- the consideration received is below the open market value and the recipient has a limited input VAT recovery right in Luxembourg;
- the consideration received is below the open market value and the supplier has a limited input VAT recovery right, when the supply is exempt according to article 44 of the Luxembourg input VAT (i.e., exemptions not entitling to recover input VAT);
- the consideration paid exceeds the open market value and the supplier has limited input VAT recovery right.
In practice, it implies that these supplies might trigger a VAT leakage for a Luxembourg branch unless the supplies can benefit from a Luxembourg VAT exemption. In this respect, attention should be paid in the coming months since the review of the VAT rules for financial and insurance services initiated by the European Commission is expected before year-end. Indeed, most of the internal arrangements between a Luxembourg/local head office and its foreign/Luxembourg branch(es) concern those services since Luxembourg is a financial hub, the first one within the European Union.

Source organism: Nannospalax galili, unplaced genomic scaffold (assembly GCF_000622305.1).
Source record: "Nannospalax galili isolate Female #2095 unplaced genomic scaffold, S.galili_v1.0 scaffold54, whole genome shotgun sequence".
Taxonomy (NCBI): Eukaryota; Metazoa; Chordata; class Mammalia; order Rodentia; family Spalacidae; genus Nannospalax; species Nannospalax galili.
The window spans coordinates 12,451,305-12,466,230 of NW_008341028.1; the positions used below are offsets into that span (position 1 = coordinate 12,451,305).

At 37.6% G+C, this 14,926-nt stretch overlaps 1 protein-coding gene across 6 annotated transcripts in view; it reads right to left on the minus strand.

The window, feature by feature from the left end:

An Italian head office of an insurance group, belonging to a VAT group in Italy, renders to its Luxembourg branch legal services for an amount of EUR 100. The Luxembourg branch carries out an insurance activity with local customers, so it is registered for VAT purposes in Luxembourg under the simplified regime, i.e., without any input VAT deduction right. Further to Danske bank case, it is confirmed that the supplies between a head office and its branch fall within the scope of VAT. Hence, the Luxembourg branch would have to self-assess Luxembourg VAT at 17%, which constitutes a final cost (as illustrated below).
If the Italian head office does not belong to a VAT group, the supplies to its Luxembourg branch would be disregarded for VAT purposes. In this case the Luxembourg branch would not suffer any VAT cost on the legal services received from its Italian head office.